Restoring the vegetation cover and the native forests of biodiversity hotspots in Mauritius

Full Solution
Tree plantation by the employees of Kolos Mauritius
Kolos Mauritius

Since 2010, 2.5 ha of Citadel and 18 ha of Petrin were restored with endemic trees. This reforestation project is aiming at conserving the unique biodiversity of Mauritius, allowing complete re-vegetation of the 11 ha of Citadel, reintroducing endemic ecosystem at Petrin which are invaded by exotic alien plants and preserving the ecosystem for the public to appreciate nature. Due to the fire prone grassland of Citadel, there are regular fires which sweep much of the area every year.Fire breaks are created by adding a barrier made of rocks around each plant and  regular removal of grass. Herbicides are used in controlling the alien plants at Petrin which are highly dense. Adapted Native species, prevailing to the environmental conditions of the site, were selected to reduce mortality risk. After a ground cover is established and some of the pioneer species start growing, species that need more humidity and shade will be planted.Endangered ecosystem will regenerate through seed dispersal.

Last update: 06 Feb 2023
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Context
Challenges addressed
Desertification
Floods
Land and Forest degradation
Loss of Biodiversity
Wildfires
Erosion
Ecosystem loss
Invasive species
Pollution (incl. eutrophication and litter)
Infrastructure development
Lack of access to long-term funding
Poor governance and participation

 - Lack of specialized resources and labour for a proper and continuous maintenance of the preserved areas.

-The historical monument, alongside the restored area of Citadel, attracts many tourists and the public in general but the conserved area is not secured in case of thefts, frequent fire attacks by youngsters and damages.

- Presence of invasive plants: there is a need to increase awareness for the conservation of native biodiversity and deleterious effects of invasive alien species through sensitization campaigns.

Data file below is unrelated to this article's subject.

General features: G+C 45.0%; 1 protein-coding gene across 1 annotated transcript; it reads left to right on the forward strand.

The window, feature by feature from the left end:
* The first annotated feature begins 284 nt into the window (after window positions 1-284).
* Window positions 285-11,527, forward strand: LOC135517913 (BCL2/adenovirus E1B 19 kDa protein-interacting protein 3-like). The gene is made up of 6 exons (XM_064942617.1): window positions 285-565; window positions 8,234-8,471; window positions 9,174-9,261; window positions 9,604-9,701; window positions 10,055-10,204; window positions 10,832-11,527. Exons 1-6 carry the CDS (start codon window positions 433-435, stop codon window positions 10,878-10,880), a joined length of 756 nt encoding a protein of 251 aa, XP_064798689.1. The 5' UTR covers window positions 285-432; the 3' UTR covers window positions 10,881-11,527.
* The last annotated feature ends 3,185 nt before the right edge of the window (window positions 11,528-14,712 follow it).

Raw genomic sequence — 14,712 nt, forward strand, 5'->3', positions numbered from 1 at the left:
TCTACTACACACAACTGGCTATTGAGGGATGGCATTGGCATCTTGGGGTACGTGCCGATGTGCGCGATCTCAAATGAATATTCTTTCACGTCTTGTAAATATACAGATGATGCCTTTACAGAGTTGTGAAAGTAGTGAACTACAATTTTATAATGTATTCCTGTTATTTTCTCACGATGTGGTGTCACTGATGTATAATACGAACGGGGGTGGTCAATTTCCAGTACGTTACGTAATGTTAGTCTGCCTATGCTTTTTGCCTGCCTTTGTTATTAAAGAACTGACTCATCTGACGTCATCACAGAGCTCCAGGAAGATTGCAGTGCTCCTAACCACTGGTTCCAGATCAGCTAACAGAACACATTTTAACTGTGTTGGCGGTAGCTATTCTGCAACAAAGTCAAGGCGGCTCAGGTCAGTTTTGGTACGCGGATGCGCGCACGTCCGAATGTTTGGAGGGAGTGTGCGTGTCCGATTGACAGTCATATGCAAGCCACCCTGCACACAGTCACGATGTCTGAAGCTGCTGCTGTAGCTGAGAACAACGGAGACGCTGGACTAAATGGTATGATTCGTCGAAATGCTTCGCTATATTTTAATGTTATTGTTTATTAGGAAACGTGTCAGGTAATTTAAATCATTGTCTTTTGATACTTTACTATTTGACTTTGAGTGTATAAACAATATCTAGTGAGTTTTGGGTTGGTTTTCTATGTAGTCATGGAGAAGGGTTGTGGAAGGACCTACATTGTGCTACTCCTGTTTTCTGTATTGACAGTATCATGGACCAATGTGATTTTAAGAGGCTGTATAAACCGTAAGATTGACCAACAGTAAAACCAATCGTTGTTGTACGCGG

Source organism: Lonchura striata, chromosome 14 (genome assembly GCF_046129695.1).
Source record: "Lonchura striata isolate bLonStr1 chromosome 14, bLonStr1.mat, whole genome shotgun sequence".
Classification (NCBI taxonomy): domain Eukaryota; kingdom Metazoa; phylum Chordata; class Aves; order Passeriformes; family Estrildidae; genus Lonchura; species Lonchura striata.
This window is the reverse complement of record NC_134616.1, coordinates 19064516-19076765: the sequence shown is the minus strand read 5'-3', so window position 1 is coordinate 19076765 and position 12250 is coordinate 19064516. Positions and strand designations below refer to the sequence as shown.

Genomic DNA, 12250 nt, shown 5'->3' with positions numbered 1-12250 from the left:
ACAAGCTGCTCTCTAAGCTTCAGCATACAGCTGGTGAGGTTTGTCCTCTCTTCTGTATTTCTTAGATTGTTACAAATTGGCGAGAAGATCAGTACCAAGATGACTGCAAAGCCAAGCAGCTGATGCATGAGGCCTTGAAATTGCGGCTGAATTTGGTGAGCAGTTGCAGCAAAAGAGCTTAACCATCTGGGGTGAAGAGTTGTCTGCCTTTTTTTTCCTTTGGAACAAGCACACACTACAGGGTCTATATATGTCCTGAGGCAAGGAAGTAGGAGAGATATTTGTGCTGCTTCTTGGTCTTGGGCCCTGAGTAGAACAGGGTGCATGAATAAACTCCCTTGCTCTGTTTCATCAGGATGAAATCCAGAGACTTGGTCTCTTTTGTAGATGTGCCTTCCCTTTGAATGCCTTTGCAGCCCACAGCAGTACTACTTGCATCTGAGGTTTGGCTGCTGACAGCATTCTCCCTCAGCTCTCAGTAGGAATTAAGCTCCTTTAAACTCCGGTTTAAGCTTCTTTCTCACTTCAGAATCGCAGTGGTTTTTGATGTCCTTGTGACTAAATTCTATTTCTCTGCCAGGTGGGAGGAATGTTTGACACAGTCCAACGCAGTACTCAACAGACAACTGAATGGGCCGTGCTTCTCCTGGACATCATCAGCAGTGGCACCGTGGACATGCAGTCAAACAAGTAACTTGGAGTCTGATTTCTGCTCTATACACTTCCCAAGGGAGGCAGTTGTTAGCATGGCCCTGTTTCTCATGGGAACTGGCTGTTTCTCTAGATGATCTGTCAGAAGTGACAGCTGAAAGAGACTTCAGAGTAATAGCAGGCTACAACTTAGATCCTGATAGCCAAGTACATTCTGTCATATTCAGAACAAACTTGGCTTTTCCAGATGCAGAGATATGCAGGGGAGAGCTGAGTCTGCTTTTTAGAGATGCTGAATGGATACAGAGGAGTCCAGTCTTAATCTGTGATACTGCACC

- Regular occurrence of fire outbreaks - the fire prone open savannah-like community of alien plants to be replaced with a non-fire prone shady native grass or woodland, hence reducing soil erosion and desertification as well.

-There is a need for a reservoir to enable regular watering of the plants.

-There has been deforestation due to economic development needs (Sugarcane Economy and Property Development), leading to only 2% of endemic/native forest remaining on the island.

Scale of implementation
National
Ecosystems
Tropical evergreen forest
Tropical grassland, savanna, shrubland
Theme
Invasive alien species
Adaptation
Restoration
Sustainable financing
Local actors
Fire management
Culture
Forest Management
World Heritage
Location
Endemic Forest Area Petrin ,Black River Gorges National Park,Mauritius
East and South Africa
Process
Summary of the process

For the continuity of the project, we need sustainable funding sources. 

Several events are organised such as tree planting ceremonies and clean ups which involve the mentioned NGOs and  stakeholders in the building block. These activities support the revival of the Citadel's ecosystem and aim at providing a public green metropolitan area in the heart of the capital city to connect people with nature and foster a healthy living.

Each NGO has different stakeholders helping them. For example : FORENA and FOE share the same problem and success,having as aim to regenerate the total 11 ha of the mountain ecosystem of Citadel.

There is a need to create a holistic approach to this reforestation project by involving as much as possible the stakeholders and collaborating with the mentioned NGOs.

The stakeholders need to know how their money is being spent for the reforestation of Citadel and Petrin.

In a way they are contributing to the conservation of Citadel and Petrin indirectly. Protecting nature should not only reflect the work of non-governmental organisations but also that of stakeholders involved which in a way, would not have been possible without them.

 

Building Blocks
Reforestation activities by Non Governmental Organisations